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We go off-world with No Man’s Sky NEXT: our first impressions of this major update

Going into No Man’s Sky with fresh eyes is a difficult task. Carrying with it more baggage than the vast majority of modern titles, Hello Games has supported No Man’s Sky more than any reasonable person could have expected. With four major updates in its two years of life – each free of charge to its already disenfranchised would-be fans – Hello Games seemed to create good will out of seemingly nothing, offering itself the window for one last chance at success.

That chance culminated in No Man’s Sky NEXT, a generic name for a decidedly exceptional event in modern gaming. Joining Final Fantasy XIV as one of the few titles to return from disgrace for another shot at the big time, Hello Games has presented its game with a suite of frequently requested features and tweaks for absolutely no cost to its fans.

The new and improved version of No Man’s Sky, compared to the original version of the game from 2016, is in many ways barely recognizable. The game now defaults to third-person mode, and has a considerably different new player experience. Instead of starting the game already at your ship and being told to repair it in order to leave the planet, you’re placed in a random location and are encouraged to go out and find your ship on your own.

The change to the beginner experience helps to hone in on the best thing that No Man’s Sky has going for it: a sense of discovery. No Man’s Sky thrives when the player is completely clueless. It asks its player to wander the world in search of whatever new and interesting thing they can discover on the horizon.

This being the game’s focal point was initially something of a bad thing. When players felt like they’d learned everything there is to know in the game, the sheen of the game’s procedural generation wore off. This is where the game’s base-building options come into play.

Added in one of the first post-launch updates and improved upon heavily in No Man’s Sky NEXT, base-building offers the game something to encourage players to continue playing past the point that they feel they’ve discovered enough. While my first day with the game has only seen me dig into the basics of base-building, it’s clear that it adds a considerable level of depth to the game.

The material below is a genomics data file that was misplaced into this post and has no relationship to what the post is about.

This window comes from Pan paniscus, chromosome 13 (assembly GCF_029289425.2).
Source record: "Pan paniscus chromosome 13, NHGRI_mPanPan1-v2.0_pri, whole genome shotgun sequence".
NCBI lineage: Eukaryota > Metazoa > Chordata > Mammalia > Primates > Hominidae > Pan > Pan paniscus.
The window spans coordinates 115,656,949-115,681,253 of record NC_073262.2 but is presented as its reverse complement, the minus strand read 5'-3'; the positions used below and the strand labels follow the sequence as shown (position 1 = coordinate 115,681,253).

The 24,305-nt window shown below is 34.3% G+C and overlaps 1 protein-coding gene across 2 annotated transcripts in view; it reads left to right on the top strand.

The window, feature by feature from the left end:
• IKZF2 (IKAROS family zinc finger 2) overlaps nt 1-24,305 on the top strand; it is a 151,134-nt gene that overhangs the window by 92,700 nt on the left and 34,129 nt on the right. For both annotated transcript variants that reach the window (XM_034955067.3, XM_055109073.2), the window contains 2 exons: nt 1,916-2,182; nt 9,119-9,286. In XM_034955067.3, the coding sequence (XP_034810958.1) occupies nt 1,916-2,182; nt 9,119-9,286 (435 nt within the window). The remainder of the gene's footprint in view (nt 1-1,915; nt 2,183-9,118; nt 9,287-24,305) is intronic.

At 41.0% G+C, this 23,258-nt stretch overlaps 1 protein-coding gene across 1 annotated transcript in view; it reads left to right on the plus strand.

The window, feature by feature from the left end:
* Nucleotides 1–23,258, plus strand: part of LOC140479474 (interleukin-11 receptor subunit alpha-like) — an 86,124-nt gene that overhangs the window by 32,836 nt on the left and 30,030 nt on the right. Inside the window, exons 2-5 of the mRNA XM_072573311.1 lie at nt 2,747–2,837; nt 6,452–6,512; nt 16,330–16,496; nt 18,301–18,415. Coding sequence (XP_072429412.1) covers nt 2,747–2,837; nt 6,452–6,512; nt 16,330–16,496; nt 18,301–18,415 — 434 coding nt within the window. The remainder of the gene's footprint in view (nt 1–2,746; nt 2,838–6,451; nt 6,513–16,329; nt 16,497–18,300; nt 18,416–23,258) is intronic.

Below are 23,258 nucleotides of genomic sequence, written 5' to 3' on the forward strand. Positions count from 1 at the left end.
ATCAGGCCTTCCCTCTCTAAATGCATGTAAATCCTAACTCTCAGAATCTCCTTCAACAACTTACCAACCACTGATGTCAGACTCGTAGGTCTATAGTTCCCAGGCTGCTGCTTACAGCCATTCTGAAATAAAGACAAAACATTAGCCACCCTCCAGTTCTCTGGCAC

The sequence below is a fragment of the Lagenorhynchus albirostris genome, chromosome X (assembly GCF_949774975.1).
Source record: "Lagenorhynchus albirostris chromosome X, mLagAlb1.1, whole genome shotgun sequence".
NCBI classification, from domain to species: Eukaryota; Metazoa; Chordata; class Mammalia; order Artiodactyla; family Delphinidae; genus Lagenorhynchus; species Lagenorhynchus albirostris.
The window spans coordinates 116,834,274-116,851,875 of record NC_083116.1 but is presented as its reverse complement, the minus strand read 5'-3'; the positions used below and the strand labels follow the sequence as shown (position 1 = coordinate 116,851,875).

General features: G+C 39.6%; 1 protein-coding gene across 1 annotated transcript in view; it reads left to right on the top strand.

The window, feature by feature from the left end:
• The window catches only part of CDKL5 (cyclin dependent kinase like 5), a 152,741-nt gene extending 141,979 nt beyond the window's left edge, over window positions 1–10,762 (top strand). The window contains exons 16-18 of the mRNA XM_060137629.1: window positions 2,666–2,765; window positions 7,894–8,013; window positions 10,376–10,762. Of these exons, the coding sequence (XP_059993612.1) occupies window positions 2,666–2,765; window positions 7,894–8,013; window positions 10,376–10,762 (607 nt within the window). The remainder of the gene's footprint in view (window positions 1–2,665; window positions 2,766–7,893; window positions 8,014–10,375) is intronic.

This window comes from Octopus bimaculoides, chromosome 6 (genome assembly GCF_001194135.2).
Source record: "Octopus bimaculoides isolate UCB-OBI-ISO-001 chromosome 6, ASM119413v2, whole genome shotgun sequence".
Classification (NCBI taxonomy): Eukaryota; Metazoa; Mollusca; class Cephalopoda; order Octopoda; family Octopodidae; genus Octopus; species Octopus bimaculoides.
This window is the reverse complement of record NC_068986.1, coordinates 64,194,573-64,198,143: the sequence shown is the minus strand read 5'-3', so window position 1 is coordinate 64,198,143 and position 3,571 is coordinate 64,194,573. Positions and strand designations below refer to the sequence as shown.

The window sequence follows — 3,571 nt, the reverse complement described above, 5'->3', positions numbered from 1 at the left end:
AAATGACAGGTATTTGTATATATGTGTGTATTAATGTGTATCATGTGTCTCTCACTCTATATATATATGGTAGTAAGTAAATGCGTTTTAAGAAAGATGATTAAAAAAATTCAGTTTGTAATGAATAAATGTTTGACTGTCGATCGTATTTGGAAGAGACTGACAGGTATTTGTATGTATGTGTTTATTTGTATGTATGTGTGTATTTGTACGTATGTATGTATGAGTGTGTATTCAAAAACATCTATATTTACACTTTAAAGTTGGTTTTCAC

After I managed my way through the idea of getting off-world, I found myself in the space station located conveniently near my starting planet. Unlike my first go around in No Man’s Sky in 2016, this station was comparatively bustling with life. Alien life was everywhere, from random NPC’s (Non-Playable Characters) to representatives from “Guilds” – one aspect of the game that seems like it could make up part of No Man’s Sky’s deeper gameplay experience.

So far, most of what I’ve found as far as NPC’s – and the services they provide – are concerned has been out of my reach. It’s unclear exactly what they do and when I unlock them, but it’s that uncertainty that has always been a selling point for No Man’s Sky.

Dropped into a massive world with no idea what to do, I can’t help but enjoying myself. While it won’t necessarily appeal to all players, No Man’s Sky delivers on feelings of discovery and experimentation that the gaming industry as a whole seems to have largely forgot about. For those who already own the game on PC or PS4, I feel confident in saying that these changes are absolutely worth returning for.

For the Xbox audience, receiving No Man’s Sky for the first time with the No Man’s Sky NEXT update, I’m still on the fence. With what seems like most of its features still out of my reach after only about 8 hours logged into the new and improved game, I don’t feel comfortable making a final verdict yet as to whether or not this game is worth the $50 asking price.

After I’ve sunk more time into No Man’s Sky, I’ll be returning with a full review to try and put a bow on this two-year-long work in progress. In the meantime, to the Xbox users who make up the majority of our audience: I would advise you to keep an eye on this game.

From what it seems like, the soul of No Man’s Sky is unchanged: It’s a game that drops you into the deep end and asks you to figure things out for yourself. If that seems appealing to you, then No Man’s Sky is likely worth the price of admission for its new player experience alone. Otherwise, keep an eye out for our full review next week for a comprehensive look at the game’s more robust player retention systems.

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